I was also a bit confused as to the "bits and baubles" she'd collected. That's in the past, right? That whole paragraph feels out of place to me. You're talking about how she needs a distraction, and then there's this bit about her dad helping her make these jars -- then you go into his death the previous year. It feels disjointed, like you're trying to give us all this backstory so we'll... I don't know what. Sympathize with Mac? Not sure.

    I'd stay with the idea of developing her into someone who started out disgusted with other people's garbage to picking it up one day, seeing it in a new light--and perhaps she then begun to see HER DAD in a new light (as more than a drunk) when he helped her hang the bottles. That gets in the memory -- and the info about his death -- without it feeling like it's all these jumbled thoughts that don't really go together.

    The whole paragraph about the mother, a librarian, feels inserted too. I don't know why; I can't describe it. But it doesn't feel like MAC'S story is unfolding organically. It feels like YOU'RE behind the curtain trying to make sure I know her mother is a librarian who quotes Steinbeck. I think we can find that out with an active scene between Mac and the mom.

    And here's another example of saying the same thing with different words: "...she dropped little bombs on them, catching them completely off guard." <<Both aren't needed. Getting a bomb dropped on you IMPLIES that you're caught off-guard. No? I'd cut "catching them completely off guard."

    I also thought the transition from the memory was abrupt. It needs to be smoothed over a bit.

    Hope something helps!

  6. Hi Michele,

    I found the opening a bit unclear due to all the he, she, him and hers. Perhaps instead of 'him' actually say 'the centaur' in the opening line? I liked Alfy's nod to the fictional archers who inspired her to learn how to shoot. I thought the description of the centaur's voice as 'a plucked base string' was fresh, but wasn't sure you needed the additional description. I was a bit confused when, after the centaur says Bee is hurt, Bee then yawns. Has he confused sleep with injury?

    I liked the scene with Mac on the beach and the idea of her scavenging to create and keep her mind occupied. The use of Mac's parents' names felt a bit awkward to me in 'Her mom, Kat, always said Aedan...' Ultra-picky point -- I didn't think 'aloud' was necessary in "Idle mind," she said aloud.

    Looks like the start of an interesting story. I want to know how these two worlds and characters intersect.

    - Peggy

  7. Thank you so much ladies! I'll take all your comments under advisement. This is wonderful!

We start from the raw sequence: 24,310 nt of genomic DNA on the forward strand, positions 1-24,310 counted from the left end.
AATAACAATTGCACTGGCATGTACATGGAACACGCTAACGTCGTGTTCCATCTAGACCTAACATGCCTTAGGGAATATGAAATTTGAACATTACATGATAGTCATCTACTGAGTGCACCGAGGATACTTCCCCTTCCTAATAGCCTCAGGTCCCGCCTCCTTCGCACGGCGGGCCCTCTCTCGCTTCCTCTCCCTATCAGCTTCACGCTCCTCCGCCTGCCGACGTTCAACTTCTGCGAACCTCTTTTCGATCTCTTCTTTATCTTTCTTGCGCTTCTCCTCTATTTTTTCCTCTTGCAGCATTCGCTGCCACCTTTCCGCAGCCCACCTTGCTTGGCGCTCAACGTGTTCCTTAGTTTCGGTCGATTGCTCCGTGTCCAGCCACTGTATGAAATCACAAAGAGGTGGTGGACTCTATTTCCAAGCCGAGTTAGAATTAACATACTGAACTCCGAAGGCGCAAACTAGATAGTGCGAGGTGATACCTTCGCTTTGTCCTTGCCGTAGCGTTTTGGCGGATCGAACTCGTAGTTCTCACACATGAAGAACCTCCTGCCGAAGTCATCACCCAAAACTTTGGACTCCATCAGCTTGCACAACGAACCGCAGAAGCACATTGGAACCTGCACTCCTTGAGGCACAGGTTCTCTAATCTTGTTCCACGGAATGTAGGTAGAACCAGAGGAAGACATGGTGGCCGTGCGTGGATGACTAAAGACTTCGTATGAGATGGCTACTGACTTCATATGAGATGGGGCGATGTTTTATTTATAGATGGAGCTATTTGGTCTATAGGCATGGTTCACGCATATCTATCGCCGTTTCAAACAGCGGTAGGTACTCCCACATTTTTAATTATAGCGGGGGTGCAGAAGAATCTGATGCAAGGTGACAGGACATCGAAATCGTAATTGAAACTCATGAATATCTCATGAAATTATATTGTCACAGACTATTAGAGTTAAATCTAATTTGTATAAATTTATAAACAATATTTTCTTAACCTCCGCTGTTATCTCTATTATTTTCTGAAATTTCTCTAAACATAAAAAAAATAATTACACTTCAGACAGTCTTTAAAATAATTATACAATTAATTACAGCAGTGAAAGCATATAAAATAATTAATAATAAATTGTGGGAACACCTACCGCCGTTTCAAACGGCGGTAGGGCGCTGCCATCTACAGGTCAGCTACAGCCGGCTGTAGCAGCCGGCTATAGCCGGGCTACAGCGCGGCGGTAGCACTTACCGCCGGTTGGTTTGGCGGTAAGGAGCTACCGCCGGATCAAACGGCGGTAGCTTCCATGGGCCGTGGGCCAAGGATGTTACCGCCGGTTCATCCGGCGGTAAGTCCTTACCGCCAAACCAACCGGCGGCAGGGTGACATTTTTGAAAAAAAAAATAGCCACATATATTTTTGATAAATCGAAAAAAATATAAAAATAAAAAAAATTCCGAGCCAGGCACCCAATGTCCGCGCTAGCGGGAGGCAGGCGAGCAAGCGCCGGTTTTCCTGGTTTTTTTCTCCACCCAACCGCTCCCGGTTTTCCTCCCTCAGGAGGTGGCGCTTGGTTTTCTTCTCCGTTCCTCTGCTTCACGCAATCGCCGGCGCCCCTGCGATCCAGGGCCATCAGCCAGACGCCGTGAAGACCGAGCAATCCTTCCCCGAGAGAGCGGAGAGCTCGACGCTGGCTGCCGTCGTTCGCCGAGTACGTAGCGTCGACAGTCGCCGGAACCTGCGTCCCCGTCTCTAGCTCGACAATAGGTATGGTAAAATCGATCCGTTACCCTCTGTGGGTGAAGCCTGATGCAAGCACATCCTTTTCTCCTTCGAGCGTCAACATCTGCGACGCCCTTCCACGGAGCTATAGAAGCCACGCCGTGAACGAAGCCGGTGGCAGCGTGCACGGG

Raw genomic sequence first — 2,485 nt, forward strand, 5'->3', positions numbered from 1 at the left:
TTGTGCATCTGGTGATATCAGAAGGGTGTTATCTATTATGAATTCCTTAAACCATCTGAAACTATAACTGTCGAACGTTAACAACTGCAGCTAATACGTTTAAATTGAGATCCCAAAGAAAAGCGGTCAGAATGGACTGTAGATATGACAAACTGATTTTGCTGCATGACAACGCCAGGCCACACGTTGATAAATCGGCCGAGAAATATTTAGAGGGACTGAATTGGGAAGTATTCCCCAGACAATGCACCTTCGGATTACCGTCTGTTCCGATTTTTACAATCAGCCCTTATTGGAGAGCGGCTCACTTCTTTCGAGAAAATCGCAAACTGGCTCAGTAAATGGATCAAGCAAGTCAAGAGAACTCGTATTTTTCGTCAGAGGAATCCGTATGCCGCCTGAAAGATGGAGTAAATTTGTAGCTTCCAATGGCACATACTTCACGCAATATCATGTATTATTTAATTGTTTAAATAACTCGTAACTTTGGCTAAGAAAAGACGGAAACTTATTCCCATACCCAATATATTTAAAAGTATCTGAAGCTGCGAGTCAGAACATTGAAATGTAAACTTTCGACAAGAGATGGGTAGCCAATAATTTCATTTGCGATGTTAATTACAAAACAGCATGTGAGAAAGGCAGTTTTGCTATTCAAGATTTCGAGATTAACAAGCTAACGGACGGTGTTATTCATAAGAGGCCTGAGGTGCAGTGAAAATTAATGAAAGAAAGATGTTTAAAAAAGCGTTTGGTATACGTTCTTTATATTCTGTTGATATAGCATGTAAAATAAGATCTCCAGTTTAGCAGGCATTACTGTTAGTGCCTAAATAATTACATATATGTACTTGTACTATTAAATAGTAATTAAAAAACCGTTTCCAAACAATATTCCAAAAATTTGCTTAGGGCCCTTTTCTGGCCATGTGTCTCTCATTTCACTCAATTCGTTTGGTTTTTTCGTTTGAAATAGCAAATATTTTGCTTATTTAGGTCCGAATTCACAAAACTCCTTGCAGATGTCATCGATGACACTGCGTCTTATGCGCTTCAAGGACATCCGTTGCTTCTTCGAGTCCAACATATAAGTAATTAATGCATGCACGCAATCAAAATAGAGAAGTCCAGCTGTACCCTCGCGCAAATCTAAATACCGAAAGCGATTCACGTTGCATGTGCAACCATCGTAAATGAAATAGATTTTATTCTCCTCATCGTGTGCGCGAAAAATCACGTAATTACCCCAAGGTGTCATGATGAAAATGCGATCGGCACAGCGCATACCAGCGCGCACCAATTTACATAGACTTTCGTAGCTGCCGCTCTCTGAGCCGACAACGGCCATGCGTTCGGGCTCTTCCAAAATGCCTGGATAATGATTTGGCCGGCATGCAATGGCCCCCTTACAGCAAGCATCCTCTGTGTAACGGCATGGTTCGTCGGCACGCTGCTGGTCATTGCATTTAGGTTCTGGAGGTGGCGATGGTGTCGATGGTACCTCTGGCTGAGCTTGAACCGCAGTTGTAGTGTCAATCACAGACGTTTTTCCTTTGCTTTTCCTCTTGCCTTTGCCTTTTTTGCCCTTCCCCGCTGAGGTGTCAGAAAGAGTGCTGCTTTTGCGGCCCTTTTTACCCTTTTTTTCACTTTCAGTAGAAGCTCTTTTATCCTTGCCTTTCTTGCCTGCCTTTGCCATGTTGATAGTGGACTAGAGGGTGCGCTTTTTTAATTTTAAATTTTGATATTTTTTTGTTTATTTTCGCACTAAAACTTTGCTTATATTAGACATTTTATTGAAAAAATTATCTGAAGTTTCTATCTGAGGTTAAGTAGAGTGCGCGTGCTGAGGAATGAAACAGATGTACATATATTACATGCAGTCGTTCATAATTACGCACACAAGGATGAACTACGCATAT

8. Sorry I am so slow. I am tech challenged . . . but that is another story . .


    I am enthralled by the conflicted emotions of Alfy toward the centaur, a beautiful monster (love that wording). However, I did get lost among the pronouns. I had no idea Bee was a baby. I would like a better idea of the age difference between the sisters, as Alfy has 'short legs.' How does Alfy feel about shooting the centaur with enough power and accuracy to inflict serious bodily harm? About saving her sister?

    What if the transisiton between the two chapters was '. . . burying someone you love on a sunnny day . . .' and Mac at her father's funeral? I really want some kind of connection between the two chapters, like the girls' ages, their families, their situation, their location, their stakes.

    I'm curious about these Mythics with the audacity to clean up the beach (with the suggestion of society in general) without a corresponding improvement in Mac's life. I like the irony that good isn't always good.

    Keep up the good work. I was right there in both worlds. I just want more, and clearer.


  9. Another late comment. (with HUGE apologies)

    This is definitely crisper than what I read last time! And very, very interesting. :) I agree with the others that the transition between the two chapters seems a bit jarring, partly I think becuase your chapters are so short. Short chapters can be great, but when you're shifting between settings and POV like you are, it doesn't give the reader enough time to settle. I honestly couldn't tell if Alfy was in more modern day and just out in the forest using arrows because that's what she read in books, or if you really were shifting time periods. (if that makes sense)

    Also, it seems odd to say it after all the talk of pronouns, but calling her dad by his first name threw me out of the story a bit. Not that she can't do that--she can--but it wasn't really made clear that Aedan IS her dad when his name was first mentioned. Plus she still refers to her mother as mother for most of the chapter. If she specifically refuses to call think of him as Dad, maybe there can be a brief note of that?

    I'm excited to see what you come up with next!